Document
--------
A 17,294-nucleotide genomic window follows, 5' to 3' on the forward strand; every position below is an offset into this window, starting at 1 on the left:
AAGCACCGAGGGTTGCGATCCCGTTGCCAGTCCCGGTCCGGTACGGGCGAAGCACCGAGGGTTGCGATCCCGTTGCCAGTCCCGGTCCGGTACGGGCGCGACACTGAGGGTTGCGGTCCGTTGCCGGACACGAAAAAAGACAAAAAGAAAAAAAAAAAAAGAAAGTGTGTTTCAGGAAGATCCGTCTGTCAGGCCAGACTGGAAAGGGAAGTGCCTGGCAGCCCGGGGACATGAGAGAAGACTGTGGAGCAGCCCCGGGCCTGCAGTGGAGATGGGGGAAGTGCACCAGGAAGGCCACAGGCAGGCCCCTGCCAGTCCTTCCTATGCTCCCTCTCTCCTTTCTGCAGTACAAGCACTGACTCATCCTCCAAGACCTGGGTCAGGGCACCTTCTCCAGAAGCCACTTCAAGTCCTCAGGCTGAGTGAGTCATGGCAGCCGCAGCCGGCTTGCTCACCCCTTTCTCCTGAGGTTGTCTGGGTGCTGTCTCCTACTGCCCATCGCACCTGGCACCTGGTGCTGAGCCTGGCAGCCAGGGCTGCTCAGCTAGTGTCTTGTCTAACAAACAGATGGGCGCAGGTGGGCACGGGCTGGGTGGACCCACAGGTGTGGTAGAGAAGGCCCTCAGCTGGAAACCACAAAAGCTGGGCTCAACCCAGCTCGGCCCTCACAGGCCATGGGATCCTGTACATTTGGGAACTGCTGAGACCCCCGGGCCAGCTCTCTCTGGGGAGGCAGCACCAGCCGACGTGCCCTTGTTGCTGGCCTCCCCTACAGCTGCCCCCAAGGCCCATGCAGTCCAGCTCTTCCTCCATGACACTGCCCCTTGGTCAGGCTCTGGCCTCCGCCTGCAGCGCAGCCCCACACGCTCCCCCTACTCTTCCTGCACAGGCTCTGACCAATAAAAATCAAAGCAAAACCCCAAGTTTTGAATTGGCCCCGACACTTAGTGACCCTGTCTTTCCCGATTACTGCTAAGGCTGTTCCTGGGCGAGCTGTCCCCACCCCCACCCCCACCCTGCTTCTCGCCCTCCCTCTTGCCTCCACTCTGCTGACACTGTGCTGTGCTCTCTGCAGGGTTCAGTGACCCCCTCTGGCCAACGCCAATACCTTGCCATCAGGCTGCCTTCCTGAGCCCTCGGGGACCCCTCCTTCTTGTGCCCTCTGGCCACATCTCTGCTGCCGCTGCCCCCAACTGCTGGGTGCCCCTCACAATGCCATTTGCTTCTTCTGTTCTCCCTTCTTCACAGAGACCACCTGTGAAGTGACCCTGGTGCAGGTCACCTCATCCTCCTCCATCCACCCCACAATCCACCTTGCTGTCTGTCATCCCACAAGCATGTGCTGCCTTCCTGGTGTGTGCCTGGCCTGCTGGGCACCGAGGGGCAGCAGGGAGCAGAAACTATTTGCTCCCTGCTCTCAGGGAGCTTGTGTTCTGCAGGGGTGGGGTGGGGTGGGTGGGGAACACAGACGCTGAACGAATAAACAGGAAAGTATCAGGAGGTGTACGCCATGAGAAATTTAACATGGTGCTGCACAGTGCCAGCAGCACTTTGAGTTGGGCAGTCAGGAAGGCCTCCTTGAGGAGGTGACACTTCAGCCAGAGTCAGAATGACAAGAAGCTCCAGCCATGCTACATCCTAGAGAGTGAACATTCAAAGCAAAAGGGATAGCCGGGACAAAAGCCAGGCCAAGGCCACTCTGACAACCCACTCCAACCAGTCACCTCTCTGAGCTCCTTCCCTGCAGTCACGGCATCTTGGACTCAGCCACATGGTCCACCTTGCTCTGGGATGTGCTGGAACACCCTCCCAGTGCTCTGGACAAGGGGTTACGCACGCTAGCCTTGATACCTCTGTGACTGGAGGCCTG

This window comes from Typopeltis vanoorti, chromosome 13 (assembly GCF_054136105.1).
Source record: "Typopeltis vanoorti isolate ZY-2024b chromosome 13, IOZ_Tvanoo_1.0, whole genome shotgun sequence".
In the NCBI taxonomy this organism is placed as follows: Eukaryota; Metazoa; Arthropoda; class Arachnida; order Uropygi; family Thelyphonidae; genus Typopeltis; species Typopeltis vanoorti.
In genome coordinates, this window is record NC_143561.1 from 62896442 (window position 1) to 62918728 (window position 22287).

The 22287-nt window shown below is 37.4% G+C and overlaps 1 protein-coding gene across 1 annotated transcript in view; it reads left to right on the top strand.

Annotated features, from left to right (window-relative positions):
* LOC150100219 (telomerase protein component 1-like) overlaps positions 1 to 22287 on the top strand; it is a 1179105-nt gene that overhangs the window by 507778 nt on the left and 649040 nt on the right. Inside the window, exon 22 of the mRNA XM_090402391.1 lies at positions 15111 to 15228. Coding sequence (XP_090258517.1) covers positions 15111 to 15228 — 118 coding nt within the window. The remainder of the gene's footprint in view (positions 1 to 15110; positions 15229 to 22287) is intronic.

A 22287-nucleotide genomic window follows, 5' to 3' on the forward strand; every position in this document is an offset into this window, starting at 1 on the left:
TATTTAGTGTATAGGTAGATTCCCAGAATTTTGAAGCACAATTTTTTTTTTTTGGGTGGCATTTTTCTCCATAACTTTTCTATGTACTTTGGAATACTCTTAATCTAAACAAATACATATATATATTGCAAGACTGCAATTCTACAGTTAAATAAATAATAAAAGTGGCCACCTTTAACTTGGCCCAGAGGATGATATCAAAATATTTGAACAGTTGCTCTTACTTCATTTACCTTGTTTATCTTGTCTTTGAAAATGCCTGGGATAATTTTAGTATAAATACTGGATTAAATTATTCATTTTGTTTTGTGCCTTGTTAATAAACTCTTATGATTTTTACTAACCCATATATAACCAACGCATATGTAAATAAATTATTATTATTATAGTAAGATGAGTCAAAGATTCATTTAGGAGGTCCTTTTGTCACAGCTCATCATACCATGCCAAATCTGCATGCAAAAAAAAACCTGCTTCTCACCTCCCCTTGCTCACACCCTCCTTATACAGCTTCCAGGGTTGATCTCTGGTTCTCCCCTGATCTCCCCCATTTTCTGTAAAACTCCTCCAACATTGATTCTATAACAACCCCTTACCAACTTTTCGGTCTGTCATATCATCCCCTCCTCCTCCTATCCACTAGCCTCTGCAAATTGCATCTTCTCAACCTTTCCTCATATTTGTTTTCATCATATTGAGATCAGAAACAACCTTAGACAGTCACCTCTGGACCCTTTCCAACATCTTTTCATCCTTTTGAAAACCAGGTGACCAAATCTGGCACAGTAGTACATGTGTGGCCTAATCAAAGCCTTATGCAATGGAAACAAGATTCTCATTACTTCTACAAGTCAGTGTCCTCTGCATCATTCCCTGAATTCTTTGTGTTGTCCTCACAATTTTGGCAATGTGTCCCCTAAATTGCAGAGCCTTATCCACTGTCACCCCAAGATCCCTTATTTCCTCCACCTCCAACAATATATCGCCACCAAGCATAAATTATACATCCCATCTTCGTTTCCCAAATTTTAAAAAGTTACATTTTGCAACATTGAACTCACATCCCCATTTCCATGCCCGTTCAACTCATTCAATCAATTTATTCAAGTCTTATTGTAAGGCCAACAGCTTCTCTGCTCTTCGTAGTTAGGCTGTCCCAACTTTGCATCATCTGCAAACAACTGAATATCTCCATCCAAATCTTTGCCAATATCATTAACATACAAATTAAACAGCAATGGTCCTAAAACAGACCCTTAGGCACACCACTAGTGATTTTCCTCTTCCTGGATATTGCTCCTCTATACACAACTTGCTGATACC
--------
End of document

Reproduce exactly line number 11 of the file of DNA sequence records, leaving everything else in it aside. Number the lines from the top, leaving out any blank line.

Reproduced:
TATTTAGTGTATAGGTAGATTCCCAGAATTTTGAAGCACAATTTTTTTTTTTTGGGTGGCATTTTTCTCCATAACTTTTCTATGTACTTTGGAATACTCTTAATCTAAACAAATACATATATATATTGCAAGACTGCAATTCTACAGTTAAATAAATAATAAAAGTGGCCACCTTTAACTTGGCCCAGAGGATGATATCAAAATATTTGAACAGTTGCTCTTACTTCATTTACCTTGTTTATCTTGTCTTTGAAAATGCCTGGGATAATTTTAGTATAAATACTGGATTAAATTATTCATTTTGTTTTGTGCCTTGTTAATAAACTCTTATGATTTTTACTAACCCATATATAACCAACGCATATGTAAATAAATTATTATTATTATAGTAAGATGAGTCAAAGATTCATTTAGGAGGTCCTTTTGTCACAGCTCATCATACCATGCCAAATCTGCATGCAAAAAAAAACCTGCTTCTCACCTCCCCTTGCTCACACCCTCCTTATACAGCTTCCAGGGTTGATCTCTGGTTCTCCCCTGATCTCCCCCATTTTCTGTAAAACTCCTCCAACATTGATTCTATAACAACCCCTTACCAACTTTTCGGTCTGTCATATCATCCCCTCCTCCTCCTATCCACTAGCCTCTGCAAATTGCATCTTCTCAACCTTTCCTCATATTTGTTTTCATCATATTGAGATCAGAAACAACCTTAGACAGTCACCTCTGGACCCTTTCCAACATCTTTTCATCCTTTTGAAAACCAGGTGACCAAATCTGGCACAGTAGTACATGTGTGGCCTAATCAAAGCCTTATGCAATGGAAACAAGATTCTCATTACTTCTACAAGTCAGTGTCCTCTGCATCATTCCCTGAATTCTTTGTGTTGTCCTCACAATTTTGGCAATGTGTCCCCTAAATTGCAGAGCCTTATCCACTGTCACCCCAAGATCCCTTATTTCCTCCACCTCCAACAATATATCGCCACCAAGCATAAATTATACATCCCATCTTCGTTTCCCAAATTTTAAAAAGTTACATTTTGCAACATTGAACTCACATCCCCATTTCCATGCCCGTTCAACTCATTCAATCAATTTATTCAAGTCTTATTGTAAGGCCAACAGCTTCTCTGCTCTTCGTAGTTAGGCTGTCCCAACTTTGCATCATCTGCAAACAACTGAATATCTCCATCCAAATCTTTGCCAATATCATTAACATACAAATTAAACAGCAATGGTCCTAAAACAGACCCTTAGGCACACCACTAGTGATTTTCCTCTTCCTGGATATTGCTCCTCTATACACAACTTGCTGATACC